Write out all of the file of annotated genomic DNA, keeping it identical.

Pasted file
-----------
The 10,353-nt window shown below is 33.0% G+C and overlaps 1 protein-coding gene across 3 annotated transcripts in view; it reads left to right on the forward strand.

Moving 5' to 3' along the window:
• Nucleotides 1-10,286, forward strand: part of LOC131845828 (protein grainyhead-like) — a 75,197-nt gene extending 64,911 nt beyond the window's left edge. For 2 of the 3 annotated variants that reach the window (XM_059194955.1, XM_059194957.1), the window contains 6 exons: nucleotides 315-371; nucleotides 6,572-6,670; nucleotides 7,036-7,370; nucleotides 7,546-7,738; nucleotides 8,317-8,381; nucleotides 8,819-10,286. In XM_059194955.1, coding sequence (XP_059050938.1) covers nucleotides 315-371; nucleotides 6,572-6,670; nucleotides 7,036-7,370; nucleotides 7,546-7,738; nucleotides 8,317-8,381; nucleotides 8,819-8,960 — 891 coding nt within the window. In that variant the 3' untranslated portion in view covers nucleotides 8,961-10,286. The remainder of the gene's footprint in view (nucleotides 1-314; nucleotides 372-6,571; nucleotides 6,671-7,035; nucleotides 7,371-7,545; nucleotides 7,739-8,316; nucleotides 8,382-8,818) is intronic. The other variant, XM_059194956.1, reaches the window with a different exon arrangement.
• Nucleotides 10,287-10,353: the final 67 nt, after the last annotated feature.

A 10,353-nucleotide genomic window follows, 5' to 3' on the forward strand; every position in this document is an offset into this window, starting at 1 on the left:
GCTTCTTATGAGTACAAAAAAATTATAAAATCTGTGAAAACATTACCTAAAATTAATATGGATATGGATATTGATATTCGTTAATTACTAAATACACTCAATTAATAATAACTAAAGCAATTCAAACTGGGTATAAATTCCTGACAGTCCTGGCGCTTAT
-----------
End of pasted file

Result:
The 10,353-nt window shown below is 33.0% G+C and overlaps 1 protein-coding gene across 3 annotated transcripts in view; it reads left to right on the forward strand.

Moving 5' to 3' along the window:
• Nucleotides 1-10,286, forward strand: part of LOC131845828 (protein grainyhead-like) — a 75,197-nt gene extending 64,911 nt beyond the window's left edge. For 2 of the 3 annotated variants that reach the window (XM_059194955.1, XM_059194957.1), the window contains 6 exons: nucleotides 315-371; nucleotides 6,572-6,670; nucleotides 7,036-7,370; nucleotides 7,546-7,738; nucleotides 8,317-8,381; nucleotides 8,819-10,286. In XM_059194955.1, coding sequence (XP_059050938.1) covers nucleotides 315-371; nucleotides 6,572-6,670; nucleotides 7,036-7,370; nucleotides 7,546-7,738; nucleotides 8,317-8,381; nucleotides 8,819-8,960 — 891 coding nt within the window. In that variant the 3' untranslated portion in view covers nucleotides 8,961-10,286. The remainder of the gene's footprint in view (nucleotides 1-314; nucleotides 372-6,571; nucleotides 6,671-7,035; nucleotides 7,371-7,545; nucleotides 7,739-8,316; nucleotides 8,382-8,818) is intronic. The other variant, XM_059194956.1, reaches the window with a different exon arrangement.
• Nucleotides 10,287-10,353: the final 67 nt, after the last annotated feature.

A 10,353-nucleotide genomic window follows, 5' to 3' on the forward strand; every position in this document is an offset into this window, starting at 1 on the left:
GCTTCTTATGAGTACAAAAAAATTATAAAATCTGTGAAAACATTACCTAAAATTAATATGGATATGGATATTGATATTCGTTAATTACTAAATACACTCAATTAATAATAACTAAAGCAATTCAAACTGGGTATAAATTCCTGACAGTCCTGGCGCTTAT